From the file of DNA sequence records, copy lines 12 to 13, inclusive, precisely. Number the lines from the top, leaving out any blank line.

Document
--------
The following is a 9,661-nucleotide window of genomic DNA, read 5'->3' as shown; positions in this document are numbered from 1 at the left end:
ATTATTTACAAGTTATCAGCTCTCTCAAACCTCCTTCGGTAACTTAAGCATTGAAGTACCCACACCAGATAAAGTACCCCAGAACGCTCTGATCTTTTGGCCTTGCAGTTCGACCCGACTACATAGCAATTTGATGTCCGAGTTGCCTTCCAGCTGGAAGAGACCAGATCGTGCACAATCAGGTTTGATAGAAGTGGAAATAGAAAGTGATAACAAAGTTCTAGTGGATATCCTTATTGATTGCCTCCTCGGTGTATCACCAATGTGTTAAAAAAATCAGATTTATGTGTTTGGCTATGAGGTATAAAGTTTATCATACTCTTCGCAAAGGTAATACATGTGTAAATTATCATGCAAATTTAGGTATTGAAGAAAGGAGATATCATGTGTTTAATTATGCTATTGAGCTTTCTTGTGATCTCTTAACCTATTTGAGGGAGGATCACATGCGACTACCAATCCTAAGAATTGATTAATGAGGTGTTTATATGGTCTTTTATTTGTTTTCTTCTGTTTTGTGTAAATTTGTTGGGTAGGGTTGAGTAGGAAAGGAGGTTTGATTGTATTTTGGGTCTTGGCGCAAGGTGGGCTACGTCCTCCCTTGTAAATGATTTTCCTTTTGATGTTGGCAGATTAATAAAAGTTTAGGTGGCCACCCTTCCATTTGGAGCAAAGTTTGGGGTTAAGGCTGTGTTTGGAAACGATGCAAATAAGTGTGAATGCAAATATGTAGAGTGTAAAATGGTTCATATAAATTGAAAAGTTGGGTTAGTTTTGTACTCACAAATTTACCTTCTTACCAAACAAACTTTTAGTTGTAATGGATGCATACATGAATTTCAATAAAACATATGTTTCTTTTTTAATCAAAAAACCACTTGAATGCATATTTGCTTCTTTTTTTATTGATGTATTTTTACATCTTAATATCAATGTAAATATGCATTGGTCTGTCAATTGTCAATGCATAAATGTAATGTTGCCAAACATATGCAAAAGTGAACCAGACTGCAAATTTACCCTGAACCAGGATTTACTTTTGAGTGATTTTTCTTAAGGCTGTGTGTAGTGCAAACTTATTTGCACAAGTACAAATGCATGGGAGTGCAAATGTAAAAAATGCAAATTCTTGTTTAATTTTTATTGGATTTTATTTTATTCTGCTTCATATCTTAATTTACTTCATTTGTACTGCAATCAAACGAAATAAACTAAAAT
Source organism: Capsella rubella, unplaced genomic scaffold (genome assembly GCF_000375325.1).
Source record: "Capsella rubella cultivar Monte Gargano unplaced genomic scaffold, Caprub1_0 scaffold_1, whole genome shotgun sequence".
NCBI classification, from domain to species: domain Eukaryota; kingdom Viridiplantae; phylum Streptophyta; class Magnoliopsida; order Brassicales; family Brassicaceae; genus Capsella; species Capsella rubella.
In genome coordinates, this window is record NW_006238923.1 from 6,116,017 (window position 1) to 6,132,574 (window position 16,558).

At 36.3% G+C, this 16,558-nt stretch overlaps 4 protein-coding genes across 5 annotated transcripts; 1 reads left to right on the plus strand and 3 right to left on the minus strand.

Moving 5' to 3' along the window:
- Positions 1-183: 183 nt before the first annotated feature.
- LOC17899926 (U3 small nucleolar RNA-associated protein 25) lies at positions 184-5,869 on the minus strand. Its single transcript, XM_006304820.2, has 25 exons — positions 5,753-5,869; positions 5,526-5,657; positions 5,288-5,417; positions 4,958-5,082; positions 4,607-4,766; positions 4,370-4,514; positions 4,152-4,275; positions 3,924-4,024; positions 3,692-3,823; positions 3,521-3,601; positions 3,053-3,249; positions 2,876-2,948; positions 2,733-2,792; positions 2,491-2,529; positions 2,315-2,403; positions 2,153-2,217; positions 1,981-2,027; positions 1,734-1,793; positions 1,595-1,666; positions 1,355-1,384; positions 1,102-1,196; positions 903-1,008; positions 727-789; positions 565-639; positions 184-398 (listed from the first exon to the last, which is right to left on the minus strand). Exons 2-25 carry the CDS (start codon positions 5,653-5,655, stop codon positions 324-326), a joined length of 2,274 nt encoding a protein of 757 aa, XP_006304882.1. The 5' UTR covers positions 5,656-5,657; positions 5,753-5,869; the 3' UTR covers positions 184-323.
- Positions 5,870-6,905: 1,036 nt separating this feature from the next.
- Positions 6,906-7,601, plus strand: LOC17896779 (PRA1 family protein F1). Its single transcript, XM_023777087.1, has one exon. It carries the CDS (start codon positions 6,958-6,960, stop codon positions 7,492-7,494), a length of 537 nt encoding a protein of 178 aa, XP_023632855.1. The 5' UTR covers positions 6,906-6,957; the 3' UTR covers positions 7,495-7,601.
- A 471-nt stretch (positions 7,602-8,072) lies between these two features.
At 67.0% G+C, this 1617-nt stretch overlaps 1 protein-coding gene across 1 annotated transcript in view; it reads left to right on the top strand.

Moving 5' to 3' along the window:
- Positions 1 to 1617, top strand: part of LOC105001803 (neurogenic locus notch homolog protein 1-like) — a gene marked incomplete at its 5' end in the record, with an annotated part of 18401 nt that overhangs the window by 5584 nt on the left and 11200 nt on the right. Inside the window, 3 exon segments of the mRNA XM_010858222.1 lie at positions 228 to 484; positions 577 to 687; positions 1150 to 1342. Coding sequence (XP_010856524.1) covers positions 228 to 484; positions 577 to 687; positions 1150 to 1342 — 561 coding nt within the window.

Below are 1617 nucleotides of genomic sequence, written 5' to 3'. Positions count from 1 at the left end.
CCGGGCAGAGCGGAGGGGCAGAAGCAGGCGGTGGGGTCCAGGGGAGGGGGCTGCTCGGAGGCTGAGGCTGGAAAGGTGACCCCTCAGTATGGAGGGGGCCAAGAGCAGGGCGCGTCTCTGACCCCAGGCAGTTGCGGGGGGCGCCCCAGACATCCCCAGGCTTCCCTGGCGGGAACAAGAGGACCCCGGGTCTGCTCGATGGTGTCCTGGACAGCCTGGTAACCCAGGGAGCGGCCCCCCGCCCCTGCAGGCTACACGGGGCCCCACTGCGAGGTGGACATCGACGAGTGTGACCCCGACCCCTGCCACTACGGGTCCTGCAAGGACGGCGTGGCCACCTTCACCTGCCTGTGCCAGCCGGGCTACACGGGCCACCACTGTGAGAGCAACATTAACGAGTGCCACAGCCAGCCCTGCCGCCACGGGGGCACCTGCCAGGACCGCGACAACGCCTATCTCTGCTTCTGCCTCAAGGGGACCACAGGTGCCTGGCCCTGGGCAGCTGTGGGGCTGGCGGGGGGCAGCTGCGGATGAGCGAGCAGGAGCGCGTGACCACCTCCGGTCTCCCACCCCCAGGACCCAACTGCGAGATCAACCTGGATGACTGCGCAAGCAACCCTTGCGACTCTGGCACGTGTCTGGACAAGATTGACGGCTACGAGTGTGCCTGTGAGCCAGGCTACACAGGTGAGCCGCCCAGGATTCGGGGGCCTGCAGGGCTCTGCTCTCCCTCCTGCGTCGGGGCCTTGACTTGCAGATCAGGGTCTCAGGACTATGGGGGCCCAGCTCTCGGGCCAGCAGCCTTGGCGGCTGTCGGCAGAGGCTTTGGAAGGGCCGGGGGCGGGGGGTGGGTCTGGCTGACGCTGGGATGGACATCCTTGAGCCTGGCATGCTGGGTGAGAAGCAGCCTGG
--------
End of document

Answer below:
- Positions 6,906-7,601, plus strand: LOC17896779 (PRA1 family protein F1). Its single transcript, XM_023777087.1, has one exon. It carries the CDS (start codon positions 6,958-6,960, stop codon positions 7,492-7,494), a length of 537 nt encoding a protein of 178 aa, XP_023632855.1. The 5' UTR covers positions 6,906-6,957; the 3' UTR covers positions 7,495-7,601.
- A 471-nt stretch (positions 7,602-8,072) lies between these two features.